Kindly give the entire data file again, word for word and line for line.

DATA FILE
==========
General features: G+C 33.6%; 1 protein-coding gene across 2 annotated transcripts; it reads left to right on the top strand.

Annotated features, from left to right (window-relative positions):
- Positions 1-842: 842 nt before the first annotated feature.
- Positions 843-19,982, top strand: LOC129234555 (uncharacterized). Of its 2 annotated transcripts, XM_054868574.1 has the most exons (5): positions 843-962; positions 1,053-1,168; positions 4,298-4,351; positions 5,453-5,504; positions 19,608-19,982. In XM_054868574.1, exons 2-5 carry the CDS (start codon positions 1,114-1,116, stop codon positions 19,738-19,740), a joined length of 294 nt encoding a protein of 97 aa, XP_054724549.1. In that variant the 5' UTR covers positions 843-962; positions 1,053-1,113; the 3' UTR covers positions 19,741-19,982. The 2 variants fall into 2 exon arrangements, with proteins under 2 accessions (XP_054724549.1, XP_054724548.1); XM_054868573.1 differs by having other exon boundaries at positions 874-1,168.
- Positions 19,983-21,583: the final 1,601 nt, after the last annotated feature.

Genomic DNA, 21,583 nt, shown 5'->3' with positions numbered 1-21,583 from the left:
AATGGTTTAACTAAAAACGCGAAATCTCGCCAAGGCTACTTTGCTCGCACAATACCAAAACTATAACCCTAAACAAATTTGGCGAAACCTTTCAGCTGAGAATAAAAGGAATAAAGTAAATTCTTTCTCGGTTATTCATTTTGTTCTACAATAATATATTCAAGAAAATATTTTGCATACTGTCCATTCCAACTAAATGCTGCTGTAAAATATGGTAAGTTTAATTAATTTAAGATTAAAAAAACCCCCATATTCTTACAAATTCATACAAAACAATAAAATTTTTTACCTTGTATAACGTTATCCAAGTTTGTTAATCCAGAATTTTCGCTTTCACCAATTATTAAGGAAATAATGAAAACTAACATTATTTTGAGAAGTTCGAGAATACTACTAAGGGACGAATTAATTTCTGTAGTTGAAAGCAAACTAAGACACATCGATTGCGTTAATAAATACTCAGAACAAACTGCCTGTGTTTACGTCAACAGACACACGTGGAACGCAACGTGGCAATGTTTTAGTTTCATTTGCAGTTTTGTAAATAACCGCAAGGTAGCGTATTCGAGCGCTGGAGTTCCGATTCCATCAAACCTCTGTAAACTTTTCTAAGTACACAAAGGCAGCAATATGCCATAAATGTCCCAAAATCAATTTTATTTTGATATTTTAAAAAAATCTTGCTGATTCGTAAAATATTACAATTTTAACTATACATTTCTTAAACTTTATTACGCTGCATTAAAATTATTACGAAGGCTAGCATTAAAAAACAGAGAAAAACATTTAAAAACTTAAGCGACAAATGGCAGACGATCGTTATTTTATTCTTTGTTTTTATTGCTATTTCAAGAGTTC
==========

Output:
General features: G+C 33.6%; 1 protein-coding gene across 2 annotated transcripts; it reads left to right on the top strand.

Annotated features, from left to right (window-relative positions):
- Positions 1-842: 842 nt before the first annotated feature.
- Positions 843-19,982, top strand: LOC129234555 (uncharacterized). Of its 2 annotated transcripts, XM_054868574.1 has the most exons (5): positions 843-962; positions 1,053-1,168; positions 4,298-4,351; positions 5,453-5,504; positions 19,608-19,982. In XM_054868574.1, exons 2-5 carry the CDS (start codon positions 1,114-1,116, stop codon positions 19,738-19,740), a joined length of 294 nt encoding a protein of 97 aa, XP_054724549.1. In that variant the 5' UTR covers positions 843-962; positions 1,053-1,113; the 3' UTR covers positions 19,741-19,982. The 2 variants fall into 2 exon arrangements, with proteins under 2 accessions (XP_054724549.1, XP_054724548.1); XM_054868573.1 differs by having other exon boundaries at positions 874-1,168.
- Positions 19,983-21,583: the final 1,601 nt, after the last annotated feature.

Genomic DNA, 21,583 nt, shown 5'->3' with positions numbered 1-21,583 from the left:
AATGGTTTAACTAAAAACGCGAAATCTCGCCAAGGCTACTTTGCTCGCACAATACCAAAACTATAACCCTAAACAAATTTGGCGAAACCTTTCAGCTGAGAATAAAAGGAATAAAGTAAATTCTTTCTCGGTTATTCATTTTGTTCTACAATAATATATTCAAGAAAATATTTTGCATACTGTCCATTCCAACTAAATGCTGCTGTAAAATATGGTAAGTTTAATTAATTTAAGATTAAAAAAACCCCCATATTCTTACAAATTCATACAAAACAATAAAATTTTTTACCTTGTATAACGTTATCCAAGTTTGTTAATCCAGAATTTTCGCTTTCACCAATTATTAAGGAAATAATGAAAACTAACATTATTTTGAGAAGTTCGAGAATACTACTAAGGGACGAATTAATTTCTGTAGTTGAAAGCAAACTAAGACACATCGATTGCGTTAATAAATACTCAGAACAAACTGCCTGTGTTTACGTCAACAGACACACGTGGAACGCAACGTGGCAATGTTTTAGTTTCATTTGCAGTTTTGTAAATAACCGCAAGGTAGCGTATTCGAGCGCTGGAGTTCCGATTCCATCAAACCTCTGTAAACTTTTCTAAGTACACAAAGGCAGCAATATGCCATAAATGTCCCAAAATCAATTTTATTTTGATATTTTAAAAAAATCTTGCTGATTCGTAAAATATTACAATTTTAACTATACATTTCTTAAACTTTATTACGCTGCATTAAAATTATTACGAAGGCTAGCATTAAAAAACAGAGAAAAACATTTAAAAACTTAAGCGACAAATGGCAGACGATCGTTATTTTATTCTTTGTTTTTATTGCTATTTCAAGAGTTC